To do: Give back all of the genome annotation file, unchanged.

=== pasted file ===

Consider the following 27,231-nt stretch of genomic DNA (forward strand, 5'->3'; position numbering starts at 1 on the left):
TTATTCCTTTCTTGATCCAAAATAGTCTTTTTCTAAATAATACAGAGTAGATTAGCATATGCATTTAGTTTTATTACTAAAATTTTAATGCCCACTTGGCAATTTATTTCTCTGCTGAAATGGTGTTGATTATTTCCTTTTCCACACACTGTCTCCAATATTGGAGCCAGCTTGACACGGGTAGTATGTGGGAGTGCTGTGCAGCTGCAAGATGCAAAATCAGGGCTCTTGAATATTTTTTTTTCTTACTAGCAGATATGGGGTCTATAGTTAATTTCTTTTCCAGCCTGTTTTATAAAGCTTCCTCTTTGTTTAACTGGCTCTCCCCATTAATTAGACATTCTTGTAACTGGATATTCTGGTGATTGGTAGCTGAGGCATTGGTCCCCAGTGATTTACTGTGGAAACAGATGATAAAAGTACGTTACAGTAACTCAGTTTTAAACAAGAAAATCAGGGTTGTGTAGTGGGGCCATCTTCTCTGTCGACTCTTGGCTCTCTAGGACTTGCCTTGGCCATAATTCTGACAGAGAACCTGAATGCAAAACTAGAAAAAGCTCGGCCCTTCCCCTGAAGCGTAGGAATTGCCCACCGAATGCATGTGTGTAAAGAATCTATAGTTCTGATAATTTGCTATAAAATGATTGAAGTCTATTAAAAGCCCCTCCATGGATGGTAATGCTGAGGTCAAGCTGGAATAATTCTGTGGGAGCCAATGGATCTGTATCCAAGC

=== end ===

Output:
Consider the following 27,231-nt stretch of genomic DNA (forward strand, 5'->3'; position numbering starts at 1 on the left):
TTATTCCTTTCTTGATCCAAAATAGTCTTTTTCTAAATAATACAGAGTAGATTAGCATATGCATTTAGTTTTATTACTAAAATTTTAATGCCCACTTGGCAATTTATTTCTCTGCTGAAATGGTGTTGATTATTTCCTTTTCCACACACTGTCTCCAATATTGGAGCCAGCTTGACACGGGTAGTATGTGGGAGTGCTGTGCAGCTGCAAGATGCAAAATCAGGGCTCTTGAATATTTTTTTTTCTTACTAGCAGATATGGGGTCTATAGTTAATTTCTTTTCCAGCCTGTTTTATAAAGCTTCCTCTTTGTTTAACTGGCTCTCCCCATTAATTAGACATTCTTGTAACTGGATATTCTGGTGATTGGTAGCTGAGGCATTGGTCCCCAGTGATTTACTGTGGAAACAGATGATAAAAGTACGTTACAGTAACTCAGTTTTAAACAAGAAAATCAGGGTTGTGTAGTGGGGCCATCTTCTCTGTCGACTCTTGGCTCTCTAGGACTTGCCTTGGCCATAATTCTGACAGAGAACCTGAATGCAAAACTAGAAAAAGCTCGGCCCTTCCCCTGAAGCGTAGGAATTGCCCACCGAATGCATGTGTGTAAAGAATCTATAGTTCTGATAATTTGCTATAAAATGATTGAAGTCTATTAAAAGCCCCTCCATGGATGGTAATGCTGAGGTCAAGCTGGAATAATTCTGTGGGAGCCAATGGATCTGTATCCAAGC